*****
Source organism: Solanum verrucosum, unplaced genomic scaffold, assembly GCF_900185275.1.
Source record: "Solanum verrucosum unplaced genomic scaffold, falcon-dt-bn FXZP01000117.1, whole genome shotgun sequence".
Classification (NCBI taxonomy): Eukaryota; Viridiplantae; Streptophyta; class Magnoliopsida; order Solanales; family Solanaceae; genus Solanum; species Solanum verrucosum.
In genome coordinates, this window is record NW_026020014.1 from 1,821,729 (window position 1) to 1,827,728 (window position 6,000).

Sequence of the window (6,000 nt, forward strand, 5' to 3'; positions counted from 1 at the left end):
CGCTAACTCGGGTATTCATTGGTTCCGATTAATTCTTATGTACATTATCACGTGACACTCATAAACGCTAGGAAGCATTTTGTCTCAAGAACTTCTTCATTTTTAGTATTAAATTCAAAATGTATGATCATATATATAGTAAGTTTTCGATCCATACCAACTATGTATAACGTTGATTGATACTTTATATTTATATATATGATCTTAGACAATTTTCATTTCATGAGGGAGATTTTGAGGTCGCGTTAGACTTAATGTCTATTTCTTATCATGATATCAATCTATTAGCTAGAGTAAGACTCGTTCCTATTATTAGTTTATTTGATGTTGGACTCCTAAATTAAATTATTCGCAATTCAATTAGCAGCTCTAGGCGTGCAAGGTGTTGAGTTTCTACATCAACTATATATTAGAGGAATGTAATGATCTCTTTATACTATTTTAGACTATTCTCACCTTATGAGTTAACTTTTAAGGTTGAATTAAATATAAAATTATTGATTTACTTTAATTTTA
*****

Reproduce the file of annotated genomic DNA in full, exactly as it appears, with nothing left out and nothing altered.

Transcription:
Source organism: Solanum verrucosum, unplaced genomic scaffold, assembly GCF_900185275.1.
Source record: "Solanum verrucosum unplaced genomic scaffold, falcon-dt-bn FXZP01000117.1, whole genome shotgun sequence".
Classification (NCBI taxonomy): Eukaryota; Viridiplantae; Streptophyta; class Magnoliopsida; order Solanales; family Solanaceae; genus Solanum; species Solanum verrucosum.
In genome coordinates, this window is record NW_026020014.1 from 1,821,729 (window position 1) to 1,827,728 (window position 6,000).

Sequence of the window (6,000 nt, forward strand, 5' to 3'; positions counted from 1 at the left end):
CGCTAACTCGGGTATTCATTGGTTCCGATTAATTCTTATGTACATTATCACGTGACACTCATAAACGCTAGGAAGCATTTTGTCTCAAGAACTTCTTCATTTTTAGTATTAAATTCAAAATGTATGATCATATATATAGTAAGTTTTCGATCCATACCAACTATGTATAACGTTGATTGATACTTTATATTTATATATATGATCTTAGACAATTTTCATTTCATGAGGGAGATTTTGAGGTCGCGTTAGACTTAATGTCTATTTCTTATCATGATATCAATCTATTAGCTAGAGTAAGACTCGTTCCTATTATTAGTTTATTTGATGTTGGACTCCTAAATTAAATTATTCGCAATTCAATTAGCAGCTCTAGGCGTGCAAGGTGTTGAGTTTCTACATCAACTATATATTAGAGGAATGTAATGATCTCTTTATACTATTTTAGACTATTCTCACCTTATGAGTTAACTTTTAAGGTTGAATTAAATATAAAATTATTGATTTACTTTAATTTTA